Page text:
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    (Original post by Bledz)
    22m/s^2 isnt the answer for the last question. The formual to find out acceleration is resultant force/mass. And in the question it said the upthrust force was 1850N, but that dosent mean that it is the overall force acting on the object. You'd have to also take account in the force going the opposite direction which is the weight of the person and the jetpack which is 840N. You then fidn the resultant force by doing 1850-840 which is 1010N. So the resultant force of the object is 1010N. You then do 1010/84 which is the mass of the jetpack and the person which igves you an answer of 12 m/s^2. Hope you understand how 12 is the answer not 22 .
    Yeah, I figured.
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    in this exam i didnt have the question asking for the resolution of the voltemeter, did anyone else have a question about a diagram with a rocket?
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    (Original post by Akila1)
    Yeah, I figured.
    I am pretty sure they said they added 1850 N, and anyway, that was a 2 mark question and you got one mark for the units; they wouldn't give you just 2 marks for calculating a resultant force and substituting it into F=ma and the units.
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    For the effect on the wire if you said resistance reduces the current through the wire would that get a mark?
    Most people said temperature increased but not sure if my answer is right
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    (Original post by ETB)
    I am pretty sure they said they added 1850 N, and anyway, that was a 2 mark question and you got one mark for the units; they wouldn't give you just 2 marks for calculating a resultant force and substituting it into F=ma and the units.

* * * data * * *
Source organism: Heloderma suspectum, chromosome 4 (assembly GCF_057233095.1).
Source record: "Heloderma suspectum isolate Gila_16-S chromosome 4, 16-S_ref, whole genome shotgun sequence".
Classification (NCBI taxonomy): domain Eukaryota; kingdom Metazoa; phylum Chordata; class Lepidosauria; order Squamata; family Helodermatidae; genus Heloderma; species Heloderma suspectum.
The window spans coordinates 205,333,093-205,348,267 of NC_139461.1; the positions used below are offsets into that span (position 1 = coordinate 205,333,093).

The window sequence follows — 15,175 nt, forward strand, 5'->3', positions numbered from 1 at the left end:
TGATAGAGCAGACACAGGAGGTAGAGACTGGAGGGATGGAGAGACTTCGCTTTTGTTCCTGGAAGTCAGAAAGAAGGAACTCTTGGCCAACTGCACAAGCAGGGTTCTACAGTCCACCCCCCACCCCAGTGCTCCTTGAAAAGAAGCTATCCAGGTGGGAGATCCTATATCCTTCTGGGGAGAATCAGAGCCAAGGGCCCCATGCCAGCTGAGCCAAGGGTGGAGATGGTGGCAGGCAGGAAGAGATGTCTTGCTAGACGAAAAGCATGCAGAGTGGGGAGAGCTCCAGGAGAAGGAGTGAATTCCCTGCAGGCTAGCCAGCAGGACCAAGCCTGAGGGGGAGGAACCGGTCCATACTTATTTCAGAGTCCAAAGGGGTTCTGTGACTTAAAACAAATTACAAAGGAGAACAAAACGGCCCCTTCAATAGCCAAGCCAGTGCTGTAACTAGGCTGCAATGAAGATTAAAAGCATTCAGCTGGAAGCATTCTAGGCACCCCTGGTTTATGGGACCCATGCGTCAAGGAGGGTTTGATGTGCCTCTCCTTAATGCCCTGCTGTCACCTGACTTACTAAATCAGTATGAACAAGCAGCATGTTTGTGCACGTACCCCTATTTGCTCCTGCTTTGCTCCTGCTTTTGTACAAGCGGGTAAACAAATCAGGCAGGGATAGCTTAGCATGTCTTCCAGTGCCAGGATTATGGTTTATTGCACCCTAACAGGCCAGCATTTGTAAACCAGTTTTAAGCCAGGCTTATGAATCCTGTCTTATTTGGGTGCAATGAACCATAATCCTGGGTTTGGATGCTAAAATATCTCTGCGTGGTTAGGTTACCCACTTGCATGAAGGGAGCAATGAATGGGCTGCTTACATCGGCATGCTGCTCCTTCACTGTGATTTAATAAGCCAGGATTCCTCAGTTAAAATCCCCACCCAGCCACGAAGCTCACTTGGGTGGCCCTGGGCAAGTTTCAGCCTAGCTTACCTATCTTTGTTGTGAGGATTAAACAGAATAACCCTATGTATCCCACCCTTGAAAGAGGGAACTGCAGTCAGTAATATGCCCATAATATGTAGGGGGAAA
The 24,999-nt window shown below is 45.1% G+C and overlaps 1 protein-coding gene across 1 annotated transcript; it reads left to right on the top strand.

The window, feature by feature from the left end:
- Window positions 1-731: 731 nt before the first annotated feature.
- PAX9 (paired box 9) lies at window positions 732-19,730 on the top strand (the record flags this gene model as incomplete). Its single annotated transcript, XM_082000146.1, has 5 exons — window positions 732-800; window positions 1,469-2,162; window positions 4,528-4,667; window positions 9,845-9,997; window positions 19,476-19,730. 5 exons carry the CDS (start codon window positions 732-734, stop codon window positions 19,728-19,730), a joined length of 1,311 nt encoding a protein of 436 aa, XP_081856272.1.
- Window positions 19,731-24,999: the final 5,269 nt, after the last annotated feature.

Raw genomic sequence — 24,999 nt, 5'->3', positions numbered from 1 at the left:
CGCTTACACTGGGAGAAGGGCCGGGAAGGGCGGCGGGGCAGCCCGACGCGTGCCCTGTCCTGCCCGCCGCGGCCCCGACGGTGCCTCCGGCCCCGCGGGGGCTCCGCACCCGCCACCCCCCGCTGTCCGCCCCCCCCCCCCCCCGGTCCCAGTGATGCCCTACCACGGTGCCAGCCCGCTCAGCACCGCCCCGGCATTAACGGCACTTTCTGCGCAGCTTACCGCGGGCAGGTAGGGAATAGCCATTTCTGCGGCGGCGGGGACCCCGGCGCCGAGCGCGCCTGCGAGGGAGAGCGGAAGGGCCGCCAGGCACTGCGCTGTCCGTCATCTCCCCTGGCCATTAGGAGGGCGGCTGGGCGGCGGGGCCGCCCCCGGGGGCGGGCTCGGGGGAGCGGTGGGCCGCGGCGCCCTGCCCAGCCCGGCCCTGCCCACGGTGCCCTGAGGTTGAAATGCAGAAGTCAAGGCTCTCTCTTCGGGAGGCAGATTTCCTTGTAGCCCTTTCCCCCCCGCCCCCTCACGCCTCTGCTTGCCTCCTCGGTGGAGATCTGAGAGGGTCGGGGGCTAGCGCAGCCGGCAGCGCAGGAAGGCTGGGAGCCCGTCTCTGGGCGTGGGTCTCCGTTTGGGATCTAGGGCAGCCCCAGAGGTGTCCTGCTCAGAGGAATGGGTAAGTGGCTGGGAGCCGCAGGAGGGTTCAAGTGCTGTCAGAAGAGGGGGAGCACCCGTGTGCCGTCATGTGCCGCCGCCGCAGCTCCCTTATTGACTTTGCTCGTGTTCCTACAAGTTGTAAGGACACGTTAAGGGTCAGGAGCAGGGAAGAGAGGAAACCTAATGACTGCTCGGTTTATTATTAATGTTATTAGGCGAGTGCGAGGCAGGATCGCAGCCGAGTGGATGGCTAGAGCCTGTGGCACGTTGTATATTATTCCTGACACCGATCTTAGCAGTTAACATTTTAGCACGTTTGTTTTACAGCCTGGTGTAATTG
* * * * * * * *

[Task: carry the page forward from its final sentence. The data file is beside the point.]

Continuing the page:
Well said.
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    Why can't I see the answers?


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    (Original post by kenMoris)
    Well said.
    I could have sworn it was 3 marks.... Also, because there is so much ambiguity, AQA will probably have to be a little lenient. I really don't think the paper made it clear enough whether this was the resultant force or not. Plus, the question on the pull-ups was actually 3 marks (not 4 I don't think) if I remember correctly...., and you had to use 2 equations. Anyway I'm sure it will all be fine!
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    (Original post by kenMoris)
    Well said.
    You're weight or mass can't remember if the force DOWNWARDS, if you life yourself upwards, it doesn't add on. You had to take the downward force off the upward force to get the total force upwards else your calculation will be wrong.
    Also a lot of 3 markers this year were complicated for 3 marks so that isn't correct
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    (Original post by Bulbasaur10)
    I could have sworn it was 3 marks.... Also, because there is so much ambiguity, AQA will probably have to be a little lenient. I really don't think the paper made it clear enough whether this was the resultant force or not. Plus, the question on the pull-ups was actually 3 marks (not 4 I don't think) if I remember correctly...., and you had to use 2 equations. Anyway I'm sure it will all be fine!
    Well said.
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    (Original post by SunnyBoys)